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How can i edit the registry from the Windows Vista recovery tool?

The recovery tool provides 5 options:

  • Startup Repair
  • System Restore
  • Windows Complete PC Restore
  • Windows Memory Diagnostic Tool
  • Command Prompt

i can click Command Prompt, from where i can type:


And RegEdit appears. But it is editing the registry of the mini-Windows environment that is running the recovery tool - it's not my registry.

i need to edit


and change it to


What i tried

i tried creating a dummy key:


and then using File -> Import to import the registry hive file:


and it does, it brings in every key, except CurrentControlSet:

share|improve this question
Wait, if you use Import, doesn't it copy all the information from the hive file into the mini-Windows environment's registry, instead of giving you access to the hive file? – Ilya Dec 8 '11 at 13:41
@ilya No, it "mounts" the hive to a specified key. – Ian Boyd Dec 8 '11 at 14:20
Ah, cool. I thought you have to use "REG LOAD" for that. – Ilya Dec 8 '11 at 14:54
For posterity and @IanBoyd, it actually does matter whether you "import" or "load hive". Import only copies sub-keys from a selected hive file and modifying this copy does not change the actual hive you imported from. "Load Hive" does the opposite, and is what you need to do to accomplish what you described. (Tested on Windows Server 2008.) – Dav Sep 5 '13 at 3:14
up vote 4 down vote accepted

The quick answer, you're pretty much there. Check value of Current in the key HKEY_LOCAL_MACHINE\SYSTEM\Select. This will tell you which of the CurrentControlSet00X's you need to make your change in.

For example, if Current is set to 2, you need to edit HKEY_LOCAL_MACHINE\SYSTEM\CurrentControlSet002 with your changes.

The way it works is this:

Windows always keeps a few copies of this key, suffixed 001 to 003 (only 2 in Windows 7 I think?). CurrentControlSet001, CurrentControlSet002 and CurrentControlSet003. Think of them as the master keys that are persistent while the computer is switched off.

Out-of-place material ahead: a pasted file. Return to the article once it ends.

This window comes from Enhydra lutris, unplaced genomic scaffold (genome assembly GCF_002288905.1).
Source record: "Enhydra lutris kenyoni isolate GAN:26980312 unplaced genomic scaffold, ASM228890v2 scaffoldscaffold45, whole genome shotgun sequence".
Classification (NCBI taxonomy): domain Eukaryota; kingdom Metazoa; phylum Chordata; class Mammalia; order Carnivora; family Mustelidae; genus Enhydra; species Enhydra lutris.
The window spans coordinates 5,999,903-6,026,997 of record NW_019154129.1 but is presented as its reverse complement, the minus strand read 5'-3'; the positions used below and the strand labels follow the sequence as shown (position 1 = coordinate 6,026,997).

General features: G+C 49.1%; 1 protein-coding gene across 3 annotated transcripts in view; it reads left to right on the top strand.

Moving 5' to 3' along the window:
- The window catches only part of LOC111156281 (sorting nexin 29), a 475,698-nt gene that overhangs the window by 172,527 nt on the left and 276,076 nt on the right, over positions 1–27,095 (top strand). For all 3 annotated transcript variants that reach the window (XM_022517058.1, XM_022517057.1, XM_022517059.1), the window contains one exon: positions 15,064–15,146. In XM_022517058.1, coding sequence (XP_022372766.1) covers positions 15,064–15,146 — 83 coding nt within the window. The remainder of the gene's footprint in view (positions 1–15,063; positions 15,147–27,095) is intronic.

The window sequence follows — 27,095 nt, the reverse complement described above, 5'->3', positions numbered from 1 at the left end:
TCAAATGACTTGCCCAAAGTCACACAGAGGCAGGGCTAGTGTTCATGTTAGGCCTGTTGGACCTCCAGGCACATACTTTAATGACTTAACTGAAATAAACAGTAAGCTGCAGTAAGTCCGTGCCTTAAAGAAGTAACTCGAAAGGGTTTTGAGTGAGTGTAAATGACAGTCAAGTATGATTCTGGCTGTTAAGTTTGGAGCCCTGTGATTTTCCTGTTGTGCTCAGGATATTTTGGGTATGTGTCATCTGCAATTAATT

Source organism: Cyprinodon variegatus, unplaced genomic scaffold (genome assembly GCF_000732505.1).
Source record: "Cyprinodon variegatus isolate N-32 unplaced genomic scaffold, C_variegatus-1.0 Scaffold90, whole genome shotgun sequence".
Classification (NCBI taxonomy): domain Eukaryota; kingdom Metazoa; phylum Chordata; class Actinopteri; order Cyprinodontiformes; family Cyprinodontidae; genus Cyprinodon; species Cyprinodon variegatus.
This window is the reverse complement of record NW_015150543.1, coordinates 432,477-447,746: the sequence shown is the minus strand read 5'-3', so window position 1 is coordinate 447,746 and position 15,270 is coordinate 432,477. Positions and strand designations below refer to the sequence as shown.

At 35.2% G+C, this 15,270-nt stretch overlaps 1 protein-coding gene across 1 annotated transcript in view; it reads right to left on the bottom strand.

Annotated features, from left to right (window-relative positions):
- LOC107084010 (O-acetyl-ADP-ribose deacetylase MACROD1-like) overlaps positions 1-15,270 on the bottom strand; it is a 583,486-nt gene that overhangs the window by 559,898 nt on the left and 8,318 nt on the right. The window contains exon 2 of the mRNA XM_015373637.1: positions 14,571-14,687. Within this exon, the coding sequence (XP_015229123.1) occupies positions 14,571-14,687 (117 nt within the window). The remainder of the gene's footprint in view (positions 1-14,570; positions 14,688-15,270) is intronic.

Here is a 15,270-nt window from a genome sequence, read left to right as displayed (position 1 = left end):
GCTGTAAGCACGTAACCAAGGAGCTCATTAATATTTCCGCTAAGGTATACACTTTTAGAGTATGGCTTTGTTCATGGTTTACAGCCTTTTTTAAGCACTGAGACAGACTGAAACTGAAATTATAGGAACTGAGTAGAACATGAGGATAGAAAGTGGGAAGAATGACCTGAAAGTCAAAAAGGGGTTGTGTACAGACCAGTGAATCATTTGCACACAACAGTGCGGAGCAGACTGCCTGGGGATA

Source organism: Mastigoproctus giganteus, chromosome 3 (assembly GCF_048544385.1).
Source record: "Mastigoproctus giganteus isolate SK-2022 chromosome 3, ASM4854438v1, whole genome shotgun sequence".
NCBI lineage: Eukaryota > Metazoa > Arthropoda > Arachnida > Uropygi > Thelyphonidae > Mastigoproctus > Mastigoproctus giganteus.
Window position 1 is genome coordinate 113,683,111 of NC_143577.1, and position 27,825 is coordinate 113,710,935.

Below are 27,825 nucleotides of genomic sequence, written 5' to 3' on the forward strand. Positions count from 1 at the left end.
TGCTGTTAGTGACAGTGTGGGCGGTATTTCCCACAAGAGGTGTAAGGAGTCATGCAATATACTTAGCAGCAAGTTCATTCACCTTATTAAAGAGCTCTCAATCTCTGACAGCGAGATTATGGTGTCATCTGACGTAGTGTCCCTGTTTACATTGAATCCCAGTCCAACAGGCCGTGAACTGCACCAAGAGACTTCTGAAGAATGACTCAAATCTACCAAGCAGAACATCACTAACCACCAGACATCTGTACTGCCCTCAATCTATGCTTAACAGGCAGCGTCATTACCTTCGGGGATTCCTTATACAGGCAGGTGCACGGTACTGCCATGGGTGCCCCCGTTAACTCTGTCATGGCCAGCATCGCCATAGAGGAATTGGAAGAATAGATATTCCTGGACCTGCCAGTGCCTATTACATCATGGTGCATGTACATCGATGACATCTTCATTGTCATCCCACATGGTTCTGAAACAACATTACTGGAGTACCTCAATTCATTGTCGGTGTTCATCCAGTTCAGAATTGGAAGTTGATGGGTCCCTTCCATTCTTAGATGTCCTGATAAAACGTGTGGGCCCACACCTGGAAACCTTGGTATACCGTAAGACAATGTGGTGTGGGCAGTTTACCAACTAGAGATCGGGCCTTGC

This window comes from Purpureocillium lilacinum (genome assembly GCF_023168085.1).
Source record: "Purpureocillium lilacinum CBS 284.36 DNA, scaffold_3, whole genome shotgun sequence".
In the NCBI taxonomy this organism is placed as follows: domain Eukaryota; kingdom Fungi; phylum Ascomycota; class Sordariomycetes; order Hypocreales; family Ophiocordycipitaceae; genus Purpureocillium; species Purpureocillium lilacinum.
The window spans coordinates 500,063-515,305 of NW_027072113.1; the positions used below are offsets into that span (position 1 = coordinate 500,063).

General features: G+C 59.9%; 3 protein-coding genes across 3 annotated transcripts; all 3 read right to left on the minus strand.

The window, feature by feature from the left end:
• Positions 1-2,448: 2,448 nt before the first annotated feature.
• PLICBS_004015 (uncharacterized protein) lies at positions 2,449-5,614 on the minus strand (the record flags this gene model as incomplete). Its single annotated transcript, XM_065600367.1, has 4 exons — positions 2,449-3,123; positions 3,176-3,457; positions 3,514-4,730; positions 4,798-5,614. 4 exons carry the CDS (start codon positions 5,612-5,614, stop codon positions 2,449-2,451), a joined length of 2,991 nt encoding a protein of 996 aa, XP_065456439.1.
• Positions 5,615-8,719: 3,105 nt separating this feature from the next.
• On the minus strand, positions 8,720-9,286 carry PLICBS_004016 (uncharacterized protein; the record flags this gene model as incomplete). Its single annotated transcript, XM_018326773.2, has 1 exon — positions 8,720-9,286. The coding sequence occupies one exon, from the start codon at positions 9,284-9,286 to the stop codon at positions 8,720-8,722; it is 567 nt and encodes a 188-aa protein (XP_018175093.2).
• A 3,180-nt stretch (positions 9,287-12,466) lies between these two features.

When you log into Windows, it picks the last used key, using the value of Current in the HKEY_LOCAL_MACHINE\SYSTEM\Select key. The content is copied into a key called HKEY_LOCAL_MACHINE\SYSTEM\CurrentControlSet. This key is what Windows plays with while you are logged on.

When you log off of Windows, changes are written back to the key that was original copied from when you first logged on. CurrentControlSet002 for example. CurrentControlSet vanishes, so to speak. This is why you are unable to see it while you are logged off, working from the recovery console :-)

Probably a bit over the top with my answer (I blame the Red Bull), but I figured I'd answer a detailed question with a detailed answer.

share|improve this answer
+1 for thorough answer. Unfortunatly i was able to find the CD with SATA drivers for my motherboard's hard drive controller, and i was able to run the "Repair" option. That is a long way of saying that i wasn't able to text your answer. But it seems reasonable. So "accepted". – Ian Boyd Feb 28 '10 at 19:55

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